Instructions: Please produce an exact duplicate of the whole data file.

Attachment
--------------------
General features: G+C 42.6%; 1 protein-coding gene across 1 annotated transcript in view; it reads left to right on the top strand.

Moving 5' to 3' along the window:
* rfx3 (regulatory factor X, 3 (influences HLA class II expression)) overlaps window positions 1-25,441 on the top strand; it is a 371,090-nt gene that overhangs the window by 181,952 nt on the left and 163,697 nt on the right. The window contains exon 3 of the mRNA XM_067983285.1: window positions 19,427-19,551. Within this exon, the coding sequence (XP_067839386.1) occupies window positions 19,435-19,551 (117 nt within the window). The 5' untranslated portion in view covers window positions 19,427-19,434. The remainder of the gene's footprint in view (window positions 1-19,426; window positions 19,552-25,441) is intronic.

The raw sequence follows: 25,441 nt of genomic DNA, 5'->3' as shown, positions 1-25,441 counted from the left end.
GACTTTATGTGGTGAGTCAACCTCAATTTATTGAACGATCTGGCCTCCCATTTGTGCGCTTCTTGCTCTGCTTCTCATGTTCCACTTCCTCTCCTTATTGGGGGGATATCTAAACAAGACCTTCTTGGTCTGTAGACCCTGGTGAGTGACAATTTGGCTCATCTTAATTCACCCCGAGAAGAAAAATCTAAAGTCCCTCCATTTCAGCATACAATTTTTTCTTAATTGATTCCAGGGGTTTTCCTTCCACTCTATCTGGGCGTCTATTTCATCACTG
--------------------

General features: G+C 42.6%; 1 protein-coding gene across 1 annotated transcript in view; it reads left to right on the top strand.

Moving 5' to 3' along the window:
* rfx3 (regulatory factor X, 3 (influences HLA class II expression)) overlaps window positions 1-25,441 on the top strand; it is a 371,090-nt gene that overhangs the window by 181,952 nt on the left and 163,697 nt on the right. The window contains exon 3 of the mRNA XM_067983285.1: window positions 19,427-19,551. Within this exon, the coding sequence (XP_067839386.1) occupies window positions 19,435-19,551 (117 nt within the window). The 5' untranslated portion in view covers window positions 19,427-19,434. The remainder of the gene's footprint in view (window positions 1-19,426; window positions 19,552-25,441) is intronic.

The raw sequence follows: 25,441 nt of genomic DNA, 5'->3' as shown, positions 1-25,441 counted from the left end.
GACTTTATGTGGTGAGTCAACCTCAATTTATTGAACGATCTGGCCTCCCATTTGTGCGCTTCTTGCTCTGCTTCTCATGTTCCACTTCCTCTCCTTATTGGGGGGATATCTAAACAAGACCTTCTTGGTCTGTAGACCCTGGTGAGTGACAATTTGGCTCATCTTAATTCACCCCGAGAAGAAAAATCTAAAGTCCCTCCATTTCAGCATACAATTTTTTCTTAATTGATTCCAGGGGTTTTCCTTCCACTCTATCTGGGCGTCTATTTCATCACTG